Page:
Project Description

Rollin’ and Dustin’: Pathways to Urban Life Styles

A collaboration of the Institute for Community Research (ICR) and the Hartford Animation Institute, Rollin’ and Dustin’ is a traveling exhibit that presents almost 10 years of research findings on the lifestyles and drug use of young people in Hartford, CT. On thirteen large panels, cartoon characters tell the stories of youth and how their lives and communities have been impacted by drugs, particularly MDMA (Ecstasy) and Dust (PCP). The local research was gathered through observation, informal interviews, in-depth interviews, and surveys. The dissemination project and the two studies on which it is based, Pathways to High-Risk Drug Abuse Among Urban Youth (R01DA11421) and Urban Life Styles: Club Drugs, Resource Inequities and Health Risks in Urban Youth (R01DA01010) were funded by the National Institute on Drug Abuse.

Additional Information:

The first panel introduces Gina and Rolando, two community researchers who will guide visitors through the exhibit. This panel describes the research projects, the partnership between ICR and the Hartford Animation Institute, and how the panels were created.

Seven characters whose stories run through the exhibit introduce themselves on the second panel. The characters, composites based on data from interviews with many urban youth, represent different paths that youth take in life, and how external conditions, such as education, urban development, drug markets and the criminal justice system affect their lives.

The third panel introduces viewers to ecstasy and dust, including how they arrived and were identified in Hartford between 1994 and 1997. Many gang members were imprisoned during this time. New smaller and informal drug-selling networks emerged that bridged urban and suburban communities, and different parts of the city helping to spread the new drugs.

The fourth panel describes the diffusion of ecstasy among rave partiers in the early 1990s, as well as ecstasy’s cultural presence in the media, music and marketing. By 1997, ecstasy had begun to spread from suburban to urban networks, where individuals used it in clubs, afterhours and more private party settings.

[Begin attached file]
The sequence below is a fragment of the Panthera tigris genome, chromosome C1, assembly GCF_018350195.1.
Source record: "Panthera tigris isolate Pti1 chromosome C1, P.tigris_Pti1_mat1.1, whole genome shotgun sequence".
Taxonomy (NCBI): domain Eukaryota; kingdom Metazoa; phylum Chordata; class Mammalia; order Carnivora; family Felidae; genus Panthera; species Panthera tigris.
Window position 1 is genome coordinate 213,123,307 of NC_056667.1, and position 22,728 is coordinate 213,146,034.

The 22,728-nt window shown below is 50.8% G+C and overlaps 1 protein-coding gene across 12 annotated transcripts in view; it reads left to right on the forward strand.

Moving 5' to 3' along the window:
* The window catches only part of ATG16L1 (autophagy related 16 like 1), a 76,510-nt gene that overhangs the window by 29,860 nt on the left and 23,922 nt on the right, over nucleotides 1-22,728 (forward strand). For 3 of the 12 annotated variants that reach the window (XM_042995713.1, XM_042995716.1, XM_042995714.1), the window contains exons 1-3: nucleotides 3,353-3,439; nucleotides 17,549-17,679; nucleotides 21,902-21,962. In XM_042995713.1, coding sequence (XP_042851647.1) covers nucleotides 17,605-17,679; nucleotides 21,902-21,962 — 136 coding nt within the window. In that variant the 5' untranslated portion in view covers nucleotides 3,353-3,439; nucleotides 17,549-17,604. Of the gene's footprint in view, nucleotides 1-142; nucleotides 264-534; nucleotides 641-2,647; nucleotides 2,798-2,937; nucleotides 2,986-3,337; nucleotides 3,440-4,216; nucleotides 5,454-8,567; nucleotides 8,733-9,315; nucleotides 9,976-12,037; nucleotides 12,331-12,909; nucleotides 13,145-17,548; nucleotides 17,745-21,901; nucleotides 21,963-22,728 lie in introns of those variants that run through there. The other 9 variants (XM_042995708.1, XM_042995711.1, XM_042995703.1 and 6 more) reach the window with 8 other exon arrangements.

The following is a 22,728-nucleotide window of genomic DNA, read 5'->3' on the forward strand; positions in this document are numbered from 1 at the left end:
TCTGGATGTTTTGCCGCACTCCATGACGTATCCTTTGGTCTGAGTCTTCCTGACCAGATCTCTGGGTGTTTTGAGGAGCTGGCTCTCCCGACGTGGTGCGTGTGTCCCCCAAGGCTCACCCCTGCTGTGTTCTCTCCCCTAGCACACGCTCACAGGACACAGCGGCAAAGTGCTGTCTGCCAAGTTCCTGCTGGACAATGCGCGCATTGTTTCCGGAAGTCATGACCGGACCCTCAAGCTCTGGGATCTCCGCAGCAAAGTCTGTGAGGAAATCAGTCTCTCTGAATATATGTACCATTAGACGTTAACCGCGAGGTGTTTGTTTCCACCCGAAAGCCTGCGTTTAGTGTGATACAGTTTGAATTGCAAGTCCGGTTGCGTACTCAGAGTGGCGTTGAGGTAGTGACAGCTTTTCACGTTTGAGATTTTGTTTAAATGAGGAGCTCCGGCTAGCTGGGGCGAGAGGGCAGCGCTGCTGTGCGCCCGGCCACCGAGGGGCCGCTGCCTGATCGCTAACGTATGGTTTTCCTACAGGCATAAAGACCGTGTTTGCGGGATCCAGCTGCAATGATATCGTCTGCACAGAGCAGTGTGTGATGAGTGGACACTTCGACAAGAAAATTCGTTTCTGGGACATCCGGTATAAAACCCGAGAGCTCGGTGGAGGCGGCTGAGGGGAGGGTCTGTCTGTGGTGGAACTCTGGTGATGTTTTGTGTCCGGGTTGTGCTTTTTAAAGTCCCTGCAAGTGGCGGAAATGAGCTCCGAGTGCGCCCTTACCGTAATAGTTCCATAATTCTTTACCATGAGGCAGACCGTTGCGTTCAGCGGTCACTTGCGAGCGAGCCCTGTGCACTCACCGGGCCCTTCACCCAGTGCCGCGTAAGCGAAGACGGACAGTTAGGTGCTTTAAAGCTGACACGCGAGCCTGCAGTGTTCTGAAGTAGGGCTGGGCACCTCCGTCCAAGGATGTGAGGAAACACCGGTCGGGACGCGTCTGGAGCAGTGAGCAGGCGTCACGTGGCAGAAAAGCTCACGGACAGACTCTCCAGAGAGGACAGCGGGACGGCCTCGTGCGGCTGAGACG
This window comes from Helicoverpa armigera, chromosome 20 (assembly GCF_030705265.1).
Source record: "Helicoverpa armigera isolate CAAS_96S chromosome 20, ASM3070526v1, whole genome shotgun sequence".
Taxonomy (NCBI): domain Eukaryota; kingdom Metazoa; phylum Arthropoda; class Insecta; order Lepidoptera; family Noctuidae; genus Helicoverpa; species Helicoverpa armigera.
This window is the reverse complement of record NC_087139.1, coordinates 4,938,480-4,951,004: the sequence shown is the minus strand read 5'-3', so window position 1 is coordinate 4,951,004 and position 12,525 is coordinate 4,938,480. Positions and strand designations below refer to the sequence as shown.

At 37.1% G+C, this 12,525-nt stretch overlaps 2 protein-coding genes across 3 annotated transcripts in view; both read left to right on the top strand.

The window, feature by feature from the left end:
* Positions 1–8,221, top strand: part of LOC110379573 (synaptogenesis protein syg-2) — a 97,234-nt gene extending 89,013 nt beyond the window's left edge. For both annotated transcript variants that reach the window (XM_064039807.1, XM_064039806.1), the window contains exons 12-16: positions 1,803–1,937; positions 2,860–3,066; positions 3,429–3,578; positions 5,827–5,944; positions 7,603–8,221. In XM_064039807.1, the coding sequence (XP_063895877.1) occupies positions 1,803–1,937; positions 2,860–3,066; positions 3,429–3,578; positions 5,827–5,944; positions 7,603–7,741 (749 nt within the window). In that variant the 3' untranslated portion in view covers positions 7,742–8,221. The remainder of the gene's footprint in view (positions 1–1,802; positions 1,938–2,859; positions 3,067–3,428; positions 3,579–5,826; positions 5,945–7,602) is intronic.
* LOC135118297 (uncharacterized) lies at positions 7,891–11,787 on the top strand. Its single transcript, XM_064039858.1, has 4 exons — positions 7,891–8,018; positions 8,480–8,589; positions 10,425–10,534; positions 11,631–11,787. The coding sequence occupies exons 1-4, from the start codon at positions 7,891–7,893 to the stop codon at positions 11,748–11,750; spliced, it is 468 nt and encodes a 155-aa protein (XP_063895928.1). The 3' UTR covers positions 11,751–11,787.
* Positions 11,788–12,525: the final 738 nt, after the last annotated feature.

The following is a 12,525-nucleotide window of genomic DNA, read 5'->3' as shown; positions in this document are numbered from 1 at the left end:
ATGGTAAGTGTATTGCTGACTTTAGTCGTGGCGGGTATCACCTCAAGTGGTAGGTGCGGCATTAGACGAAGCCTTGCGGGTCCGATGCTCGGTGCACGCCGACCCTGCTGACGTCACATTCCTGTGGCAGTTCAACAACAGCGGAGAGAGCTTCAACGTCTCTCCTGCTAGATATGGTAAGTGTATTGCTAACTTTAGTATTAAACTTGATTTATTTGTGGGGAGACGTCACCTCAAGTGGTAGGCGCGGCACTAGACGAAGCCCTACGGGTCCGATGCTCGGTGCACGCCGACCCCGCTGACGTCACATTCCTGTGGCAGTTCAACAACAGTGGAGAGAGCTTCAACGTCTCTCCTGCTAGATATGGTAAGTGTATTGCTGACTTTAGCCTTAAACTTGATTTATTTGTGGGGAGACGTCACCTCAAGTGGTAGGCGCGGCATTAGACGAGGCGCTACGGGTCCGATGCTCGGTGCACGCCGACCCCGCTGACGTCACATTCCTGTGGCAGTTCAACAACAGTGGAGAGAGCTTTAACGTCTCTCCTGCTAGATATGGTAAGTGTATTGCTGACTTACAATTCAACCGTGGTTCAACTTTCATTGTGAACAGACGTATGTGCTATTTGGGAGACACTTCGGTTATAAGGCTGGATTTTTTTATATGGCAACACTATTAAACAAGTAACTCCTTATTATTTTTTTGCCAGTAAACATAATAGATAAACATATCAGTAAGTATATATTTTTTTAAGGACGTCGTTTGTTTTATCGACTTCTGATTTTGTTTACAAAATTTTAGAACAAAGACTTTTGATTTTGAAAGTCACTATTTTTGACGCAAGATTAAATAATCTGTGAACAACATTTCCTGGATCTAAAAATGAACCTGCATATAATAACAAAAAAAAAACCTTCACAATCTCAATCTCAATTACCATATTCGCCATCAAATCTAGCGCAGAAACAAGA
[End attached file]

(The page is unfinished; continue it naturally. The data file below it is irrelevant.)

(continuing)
The fifth panel focuses on dust, a smoked, low-cost, home processed drug that often contains PCP, and its consequences for users. Between 1999 and 2001, dust was almost as popular as marijuana among urban youth. It is often used by those who take ecstasy, and in the same places, and thus could be considered a party drug.

After 2001, the United States government passed new laws and increasingly enforced the war on drugs. Also at this time, media attention raised national awareness on ecstasy, as detailed in the sixth panel. Evidence shows that this increased surveillance did not necessarily reduce ecstasy use, but rather diffused it from public settings such as clubs and bars into private spaces such as homes, underground parties, and after hours clubs.

The seventh panel describes dust’s diffusion through Hartford, the northeast, and the United States. By 2002, dust use and its related violent effects were on the rise nationally and particularly in the northeast, causing concern among public health officials.

On the eighth panel, participants describe a variety of effects they experienced when using ecstasy. Between 2003-2005, ecstasy use began to decline nationally but remained a popular drug in Hartford.

The ninth panel presents users’ experiences with dust. Youth use dust to experience a variety of effects, including “getting stuck”, and feeling brave. Research shows that many people do not know what is in dust, including roach spray and PCP, and can experience serious effects such as outbursts of violence.

As described in the tenth panel, our research shows that it is a common to use marijuana and alcohol, though most urban youth do not use harder drugs such as ecstasy and dust – despite having the opportunity to purchase and use these drugs through their friends and other contacts. Even though selling drugs is perceived as an opportunity to make fast money, most study participants declined to do so, saying it wasn’t worth the risk.

The eleventh panel shows the connections between drug use and legal problems for urban youth. The more an individual’s friend uses drugs, the more likely that person will try them. The more drugs used, the more youth are likely to have problems with the criminal justice system

On the twelfth panel, researchers connect drug use to sexual risk taking. Data from the Pathways study showed that the more the drug use the greater the likelihood of unprotected sex, and a Sexually Transmitted Infection (STI).

The thirteenth panel presents final conclusions and